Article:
The Indonesian government wants to lower sedan taxes to boost domestic production and target the Australian market. (JG Photo/Safir Makki)

Gov't to Cut Domestic Sedan Sales Tax With Australian Market in Sight


FEBRUARY 14, 2018

Jakarta. The Indonesian government’s plan to lower tax on domestic sedan sales will be finalized by the end of this month, paving the way to create the biggest car market in Southeast Asia and a major sedan manufacturing hub to supply neighboring countries, especially Australia, Industry Minister Airlangga Hartarto said on Tuesday (13/02).

The government currently imposes a luxury goods tax on domestic sedan sales, which has meant that sedans have been less competitive in the market than cars charged with lower taxes, especially multi-purpose vehicles (MPV).

The low price of MPVs in Indonesia has spurred demand for this type of vehicles and allows local manufacturers to build a production base for them, scaling it up large enough to make and export locally made MPVs to neighboring countries where they have proved to be more than competitive.

The same cannot be said for locally made sedans, which has meant that Indonesia is missing out on the largest segment of the world car market.

"We are discussing the tax revision with the Finance Ministry; we aim for a decision to be made by the end of this month," Airlangga told reporters on Tuesday.

Sedans up to 1,500 cubic centimeter cylinder capacity are currently subject to a 30 percent luxury tax. Sedans between 1,500 cc and 3,000 cc are charged a 40 percent tax as soon as they are delivered from the factory to the dealers.

Meanwhile, minivans and low-emissions city cars only get a 10 percent tax, 20 percent on the larger versions.

The sedan tax is waived if the car is headed overseas for export.

Airlangga has not indicated how much the sedan tax will be reduced.

The tax cut is expected to encourage more Indonesians to buy sedans and boost domestic sedan production, which in turn will encourage sedan manufacturers to increase their production in Indonesia.

"The first goal is to increase sedan sales domestically. The same tax on sedans will make car companies consider opening more factories in Indonesia," said Haris Munandar, the Industry Ministry's secretary general.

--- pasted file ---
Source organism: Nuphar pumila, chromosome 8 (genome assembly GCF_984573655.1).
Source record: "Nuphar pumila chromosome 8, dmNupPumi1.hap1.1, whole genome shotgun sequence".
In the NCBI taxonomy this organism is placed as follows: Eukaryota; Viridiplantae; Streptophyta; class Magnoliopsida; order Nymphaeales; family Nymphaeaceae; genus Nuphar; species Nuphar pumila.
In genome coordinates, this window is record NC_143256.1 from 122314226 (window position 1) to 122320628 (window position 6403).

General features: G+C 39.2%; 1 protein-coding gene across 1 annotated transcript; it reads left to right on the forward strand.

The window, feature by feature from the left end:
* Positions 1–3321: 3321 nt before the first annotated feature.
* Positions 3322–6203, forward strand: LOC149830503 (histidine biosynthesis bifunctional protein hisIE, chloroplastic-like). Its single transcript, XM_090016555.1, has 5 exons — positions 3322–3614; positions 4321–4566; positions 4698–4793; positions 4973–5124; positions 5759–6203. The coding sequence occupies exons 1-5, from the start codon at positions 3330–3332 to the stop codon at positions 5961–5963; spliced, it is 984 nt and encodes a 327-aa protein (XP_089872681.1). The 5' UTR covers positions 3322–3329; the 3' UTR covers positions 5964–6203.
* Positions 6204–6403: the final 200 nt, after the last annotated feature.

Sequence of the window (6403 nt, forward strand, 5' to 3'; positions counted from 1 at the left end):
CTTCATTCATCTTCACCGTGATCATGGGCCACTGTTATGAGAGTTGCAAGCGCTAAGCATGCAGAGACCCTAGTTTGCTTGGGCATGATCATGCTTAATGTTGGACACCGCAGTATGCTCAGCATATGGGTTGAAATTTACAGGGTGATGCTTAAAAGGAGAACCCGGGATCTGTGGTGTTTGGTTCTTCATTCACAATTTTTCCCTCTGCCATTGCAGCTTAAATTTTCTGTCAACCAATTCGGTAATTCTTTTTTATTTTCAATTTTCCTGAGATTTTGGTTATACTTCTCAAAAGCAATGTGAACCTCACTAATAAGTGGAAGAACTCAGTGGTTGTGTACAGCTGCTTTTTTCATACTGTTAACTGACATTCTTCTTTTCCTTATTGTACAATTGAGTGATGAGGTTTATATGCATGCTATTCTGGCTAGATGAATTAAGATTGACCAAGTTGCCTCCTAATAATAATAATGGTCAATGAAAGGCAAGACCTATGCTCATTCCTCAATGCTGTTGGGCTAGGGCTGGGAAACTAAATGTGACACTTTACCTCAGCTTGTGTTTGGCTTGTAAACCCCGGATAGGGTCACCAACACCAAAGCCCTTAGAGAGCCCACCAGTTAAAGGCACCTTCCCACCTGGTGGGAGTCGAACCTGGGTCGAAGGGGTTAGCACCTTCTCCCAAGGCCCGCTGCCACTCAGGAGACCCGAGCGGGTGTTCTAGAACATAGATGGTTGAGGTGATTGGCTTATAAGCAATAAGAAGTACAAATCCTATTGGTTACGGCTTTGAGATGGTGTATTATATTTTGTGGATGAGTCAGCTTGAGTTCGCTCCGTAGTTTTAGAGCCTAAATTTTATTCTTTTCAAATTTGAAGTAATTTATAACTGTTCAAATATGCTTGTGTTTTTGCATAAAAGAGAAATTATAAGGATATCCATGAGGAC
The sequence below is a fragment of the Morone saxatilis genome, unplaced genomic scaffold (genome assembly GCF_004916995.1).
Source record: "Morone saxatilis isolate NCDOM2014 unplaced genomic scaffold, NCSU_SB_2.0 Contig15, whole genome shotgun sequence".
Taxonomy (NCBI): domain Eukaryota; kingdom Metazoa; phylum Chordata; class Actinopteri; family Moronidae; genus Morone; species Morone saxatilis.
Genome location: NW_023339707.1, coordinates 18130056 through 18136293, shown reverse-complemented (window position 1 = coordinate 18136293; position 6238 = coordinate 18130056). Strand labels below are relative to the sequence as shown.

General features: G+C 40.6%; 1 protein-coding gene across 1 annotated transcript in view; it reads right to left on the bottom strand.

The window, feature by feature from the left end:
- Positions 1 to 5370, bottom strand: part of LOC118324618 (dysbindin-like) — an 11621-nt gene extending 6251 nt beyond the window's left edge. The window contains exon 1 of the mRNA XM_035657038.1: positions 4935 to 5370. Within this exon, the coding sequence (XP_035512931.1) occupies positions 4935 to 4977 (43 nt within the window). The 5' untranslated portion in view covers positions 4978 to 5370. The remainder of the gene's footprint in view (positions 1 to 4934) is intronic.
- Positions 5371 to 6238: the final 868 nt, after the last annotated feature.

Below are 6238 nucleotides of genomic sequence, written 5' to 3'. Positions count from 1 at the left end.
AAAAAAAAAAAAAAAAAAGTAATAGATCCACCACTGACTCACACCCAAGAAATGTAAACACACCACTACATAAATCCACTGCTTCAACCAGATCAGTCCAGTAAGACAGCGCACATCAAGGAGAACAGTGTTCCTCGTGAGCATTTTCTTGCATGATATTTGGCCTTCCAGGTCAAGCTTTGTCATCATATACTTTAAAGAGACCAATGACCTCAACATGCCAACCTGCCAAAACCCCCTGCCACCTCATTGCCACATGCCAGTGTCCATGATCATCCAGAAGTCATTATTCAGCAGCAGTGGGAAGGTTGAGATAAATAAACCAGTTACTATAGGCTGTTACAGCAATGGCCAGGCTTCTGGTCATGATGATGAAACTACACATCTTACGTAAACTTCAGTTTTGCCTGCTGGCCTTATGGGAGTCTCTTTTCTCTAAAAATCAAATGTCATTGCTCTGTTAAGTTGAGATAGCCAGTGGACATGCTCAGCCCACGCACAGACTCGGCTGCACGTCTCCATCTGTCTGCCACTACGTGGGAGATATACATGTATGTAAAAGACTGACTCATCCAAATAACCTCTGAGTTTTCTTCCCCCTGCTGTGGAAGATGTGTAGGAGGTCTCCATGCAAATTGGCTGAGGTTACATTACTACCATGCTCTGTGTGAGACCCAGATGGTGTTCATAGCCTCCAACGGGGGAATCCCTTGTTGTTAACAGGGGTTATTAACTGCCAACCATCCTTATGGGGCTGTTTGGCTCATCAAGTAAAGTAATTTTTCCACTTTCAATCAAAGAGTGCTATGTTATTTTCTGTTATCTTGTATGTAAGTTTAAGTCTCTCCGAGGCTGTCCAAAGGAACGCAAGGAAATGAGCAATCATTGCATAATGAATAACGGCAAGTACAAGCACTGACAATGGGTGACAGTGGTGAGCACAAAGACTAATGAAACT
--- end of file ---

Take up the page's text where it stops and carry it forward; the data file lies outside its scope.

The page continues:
Due to the higher tax, car manufacturers normally choose to produce sedans to be sold in Indonesia in neighboring Thailand, which has the largest automotive industry in Southeast Asia and is a major regional car production base for MPVs, SUVs (sport utility vehicles) and also sedans.

Local car makers sold 9,000 sedans last year, less than one percent of over 1 million cars sold in the period.

Indonesian automotive industry's production capacity currently stands at 2 million units per year, half of which are dedicated to the ever-popular MPVs.

But Indonesia has only managed to produce 1.5 million cars every year at most in the past several years.

Manufacturers are putting a lot of hope on the tax cut to give them a reason to meet the 2 million production capacity.

Australia Bound

According to Minister Airlangga, one of Indonesia's most potential markets is another neighboring country, Australia.

The land down under needs 2 million cars per year but its car industry is currently in a slump and struggles to produce those numbers.

"Australia is one of our targets, because car factories there are closing down. Now is a good opportunity to enter their market," Airlangga said.

Australian car manufacturer Holden, America's Ford and a host of Japanese manufacturers have all closed down their factories in Australia since 2013, as labor costs rose much higher than in nearby developing countries.

Australia's biggest car suppliers now are Thailand and Japan.

Indonesia and Australia are currently in talks to finalize the Comprehensive Economic Partnership Agreement, which is expected to create closer economic engagement between the two countries.